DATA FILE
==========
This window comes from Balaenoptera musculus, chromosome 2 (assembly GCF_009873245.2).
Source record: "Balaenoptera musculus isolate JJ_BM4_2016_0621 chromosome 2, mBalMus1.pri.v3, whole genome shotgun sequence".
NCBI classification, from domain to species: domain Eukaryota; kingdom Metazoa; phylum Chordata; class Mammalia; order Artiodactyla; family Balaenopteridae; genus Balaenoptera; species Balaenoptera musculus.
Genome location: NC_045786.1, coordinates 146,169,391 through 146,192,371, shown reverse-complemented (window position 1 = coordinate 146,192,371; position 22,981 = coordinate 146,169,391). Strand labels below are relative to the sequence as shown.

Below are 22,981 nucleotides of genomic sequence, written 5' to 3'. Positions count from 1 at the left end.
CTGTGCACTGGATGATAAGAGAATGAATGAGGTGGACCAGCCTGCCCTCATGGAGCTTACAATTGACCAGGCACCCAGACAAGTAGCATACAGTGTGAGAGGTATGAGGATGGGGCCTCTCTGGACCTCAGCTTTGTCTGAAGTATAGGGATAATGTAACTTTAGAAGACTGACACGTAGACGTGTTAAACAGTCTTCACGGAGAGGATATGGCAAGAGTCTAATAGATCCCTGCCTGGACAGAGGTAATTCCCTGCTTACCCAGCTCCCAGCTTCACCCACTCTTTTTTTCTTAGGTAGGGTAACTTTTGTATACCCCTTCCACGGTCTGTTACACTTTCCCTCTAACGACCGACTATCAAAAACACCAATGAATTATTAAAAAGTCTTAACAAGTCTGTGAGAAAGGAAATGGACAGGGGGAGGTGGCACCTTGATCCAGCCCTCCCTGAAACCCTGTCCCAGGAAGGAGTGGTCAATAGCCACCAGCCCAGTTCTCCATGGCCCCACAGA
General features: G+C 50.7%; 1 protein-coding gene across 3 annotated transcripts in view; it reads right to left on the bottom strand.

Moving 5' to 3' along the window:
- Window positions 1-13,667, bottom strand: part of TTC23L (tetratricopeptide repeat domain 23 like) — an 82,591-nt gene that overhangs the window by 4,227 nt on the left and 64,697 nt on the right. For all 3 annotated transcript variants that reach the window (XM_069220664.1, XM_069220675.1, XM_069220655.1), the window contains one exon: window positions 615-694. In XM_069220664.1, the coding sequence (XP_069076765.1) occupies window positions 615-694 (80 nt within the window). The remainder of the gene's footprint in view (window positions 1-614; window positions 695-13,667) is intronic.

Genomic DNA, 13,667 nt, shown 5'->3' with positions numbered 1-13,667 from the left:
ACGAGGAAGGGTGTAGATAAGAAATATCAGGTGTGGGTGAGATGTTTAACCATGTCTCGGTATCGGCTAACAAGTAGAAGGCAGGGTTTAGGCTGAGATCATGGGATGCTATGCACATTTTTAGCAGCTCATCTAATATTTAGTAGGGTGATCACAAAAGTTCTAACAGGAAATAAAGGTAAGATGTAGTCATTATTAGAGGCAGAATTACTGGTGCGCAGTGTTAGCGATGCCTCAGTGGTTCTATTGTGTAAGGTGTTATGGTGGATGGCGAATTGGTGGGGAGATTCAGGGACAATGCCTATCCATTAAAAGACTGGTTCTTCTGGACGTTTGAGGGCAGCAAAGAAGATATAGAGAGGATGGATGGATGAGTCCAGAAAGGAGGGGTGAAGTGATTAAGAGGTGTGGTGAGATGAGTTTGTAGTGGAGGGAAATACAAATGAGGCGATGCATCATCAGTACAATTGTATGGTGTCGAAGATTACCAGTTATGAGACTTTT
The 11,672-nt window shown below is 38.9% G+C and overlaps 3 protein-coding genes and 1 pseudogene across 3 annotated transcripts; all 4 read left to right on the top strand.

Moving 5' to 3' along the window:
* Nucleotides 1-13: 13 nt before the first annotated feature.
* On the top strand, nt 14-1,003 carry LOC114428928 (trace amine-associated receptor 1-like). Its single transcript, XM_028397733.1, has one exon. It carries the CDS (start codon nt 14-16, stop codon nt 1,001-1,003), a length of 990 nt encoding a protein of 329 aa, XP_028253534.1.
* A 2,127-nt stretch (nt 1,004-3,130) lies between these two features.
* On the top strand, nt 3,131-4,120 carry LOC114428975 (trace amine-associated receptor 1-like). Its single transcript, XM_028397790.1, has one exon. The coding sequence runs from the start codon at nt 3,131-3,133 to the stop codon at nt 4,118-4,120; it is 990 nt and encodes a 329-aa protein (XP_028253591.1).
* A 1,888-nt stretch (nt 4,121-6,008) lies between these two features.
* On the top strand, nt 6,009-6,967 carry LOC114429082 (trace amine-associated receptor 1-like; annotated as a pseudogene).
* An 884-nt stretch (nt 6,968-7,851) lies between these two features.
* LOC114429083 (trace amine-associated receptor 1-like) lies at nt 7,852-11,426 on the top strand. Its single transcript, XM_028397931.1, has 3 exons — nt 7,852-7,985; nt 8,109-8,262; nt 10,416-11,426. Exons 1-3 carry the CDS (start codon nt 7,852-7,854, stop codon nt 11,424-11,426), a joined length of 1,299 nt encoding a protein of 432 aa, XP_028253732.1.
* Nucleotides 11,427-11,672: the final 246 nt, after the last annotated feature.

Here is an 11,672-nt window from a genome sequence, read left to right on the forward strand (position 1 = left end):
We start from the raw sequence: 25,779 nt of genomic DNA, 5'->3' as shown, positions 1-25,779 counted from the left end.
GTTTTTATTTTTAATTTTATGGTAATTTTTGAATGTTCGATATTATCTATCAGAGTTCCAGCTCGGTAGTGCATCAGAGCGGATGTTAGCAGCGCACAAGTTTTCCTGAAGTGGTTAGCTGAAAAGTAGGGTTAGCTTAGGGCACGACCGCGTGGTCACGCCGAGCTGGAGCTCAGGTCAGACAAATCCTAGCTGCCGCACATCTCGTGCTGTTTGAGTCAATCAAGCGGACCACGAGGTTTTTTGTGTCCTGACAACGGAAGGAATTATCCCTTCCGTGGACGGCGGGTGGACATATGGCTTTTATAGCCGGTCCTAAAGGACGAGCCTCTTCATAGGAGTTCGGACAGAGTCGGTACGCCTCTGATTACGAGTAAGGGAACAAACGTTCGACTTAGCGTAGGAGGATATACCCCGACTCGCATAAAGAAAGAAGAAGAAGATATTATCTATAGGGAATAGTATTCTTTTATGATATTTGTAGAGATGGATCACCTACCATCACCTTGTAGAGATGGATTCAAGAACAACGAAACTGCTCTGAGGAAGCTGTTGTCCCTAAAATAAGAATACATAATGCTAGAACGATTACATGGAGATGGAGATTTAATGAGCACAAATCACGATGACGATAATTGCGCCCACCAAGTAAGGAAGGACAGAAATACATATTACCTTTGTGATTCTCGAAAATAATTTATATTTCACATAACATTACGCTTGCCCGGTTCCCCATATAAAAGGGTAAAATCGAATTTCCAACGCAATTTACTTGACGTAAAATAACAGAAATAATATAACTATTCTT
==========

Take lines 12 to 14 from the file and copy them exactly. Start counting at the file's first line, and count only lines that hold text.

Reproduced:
The 11,672-nt window shown below is 38.9% G+C and overlaps 3 protein-coding genes and 1 pseudogene across 3 annotated transcripts; all 4 read left to right on the top strand.

Moving 5' to 3' along the window:
* Nucleotides 1-13: 13 nt before the first annotated feature.